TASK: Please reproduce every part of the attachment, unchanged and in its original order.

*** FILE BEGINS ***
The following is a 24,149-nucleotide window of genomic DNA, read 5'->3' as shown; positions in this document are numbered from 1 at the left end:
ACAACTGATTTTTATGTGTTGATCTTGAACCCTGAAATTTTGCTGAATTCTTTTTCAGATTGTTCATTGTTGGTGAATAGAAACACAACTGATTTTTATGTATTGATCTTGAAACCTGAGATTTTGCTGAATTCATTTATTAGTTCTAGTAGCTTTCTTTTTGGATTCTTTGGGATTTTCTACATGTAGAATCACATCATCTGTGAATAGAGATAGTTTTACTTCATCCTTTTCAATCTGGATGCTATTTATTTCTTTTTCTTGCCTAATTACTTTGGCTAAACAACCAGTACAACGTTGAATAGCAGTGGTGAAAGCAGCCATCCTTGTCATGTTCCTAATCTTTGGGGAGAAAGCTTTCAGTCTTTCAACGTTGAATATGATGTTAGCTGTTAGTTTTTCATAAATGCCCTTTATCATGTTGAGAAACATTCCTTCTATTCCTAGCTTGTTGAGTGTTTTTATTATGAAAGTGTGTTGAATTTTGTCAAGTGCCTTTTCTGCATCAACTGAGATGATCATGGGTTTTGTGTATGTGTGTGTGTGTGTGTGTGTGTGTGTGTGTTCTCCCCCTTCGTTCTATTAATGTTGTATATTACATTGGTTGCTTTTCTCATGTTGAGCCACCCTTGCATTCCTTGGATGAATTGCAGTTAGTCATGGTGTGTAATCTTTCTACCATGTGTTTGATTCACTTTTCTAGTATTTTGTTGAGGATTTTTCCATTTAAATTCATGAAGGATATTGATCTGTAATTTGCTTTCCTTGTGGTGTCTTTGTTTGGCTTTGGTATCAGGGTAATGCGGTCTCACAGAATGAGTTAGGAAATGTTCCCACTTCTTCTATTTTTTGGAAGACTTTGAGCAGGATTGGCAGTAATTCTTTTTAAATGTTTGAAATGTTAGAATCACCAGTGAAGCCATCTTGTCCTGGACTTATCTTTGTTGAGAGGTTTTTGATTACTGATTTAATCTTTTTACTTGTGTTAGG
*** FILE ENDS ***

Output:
The following is a 24,149-nucleotide window of genomic DNA, read 5'->3' as shown; positions in this document are numbered from 1 at the left end:
ACAACTGATTTTTATGTGTTGATCTTGAACCCTGAAATTTTGCTGAATTCTTTTTCAGATTGTTCATTGTTGGTGAATAGAAACACAACTGATTTTTATGTATTGATCTTGAAACCTGAGATTTTGCTGAATTCATTTATTAGTTCTAGTAGCTTTCTTTTTGGATTCTTTGGGATTTTCTACATGTAGAATCACATCATCTGTGAATAGAGATAGTTTTACTTCATCCTTTTCAATCTGGATGCTATTTATTTCTTTTTCTTGCCTAATTACTTTGGCTAAACAACCAGTACAACGTTGAATAGCAGTGGTGAAAGCAGCCATCCTTGTCATGTTCCTAATCTTTGGGGAGAAAGCTTTCAGTCTTTCAACGTTGAATATGATGTTAGCTGTTAGTTTTTCATAAATGCCCTTTATCATGTTGAGAAACATTCCTTCTATTCCTAGCTTGTTGAGTGTTTTTATTATGAAAGTGTGTTGAATTTTGTCAAGTGCCTTTTCTGCATCAACTGAGATGATCATGGGTTTTGTGTATGTGTGTGTGTGTGTGTGTGTGTGTGTGTGTTCTCCCCCTTCGTTCTATTAATGTTGTATATTACATTGGTTGCTTTTCTCATGTTGAGCCACCCTTGCATTCCTTGGATGAATTGCAGTTAGTCATGGTGTGTAATCTTTCTACCATGTGTTTGATTCACTTTTCTAGTATTTTGTTGAGGATTTTTCCATTTAAATTCATGAAGGATATTGATCTGTAATTTGCTTTCCTTGTGGTGTCTTTGTTTGGCTTTGGTATCAGGGTAATGCGGTCTCACAGAATGAGTTAGGAAATGTTCCCACTTCTTCTATTTTTTGGAAGACTTTGAGCAGGATTGGCAGTAATTCTTTTTAAATGTTTGAAATGTTAGAATCACCAGTGAAGCCATCTTGTCCTGGACTTATCTTTGTTGAGAGGTTTTTGATTACTGATTTAATCTTTTTACTTGTGTTAGG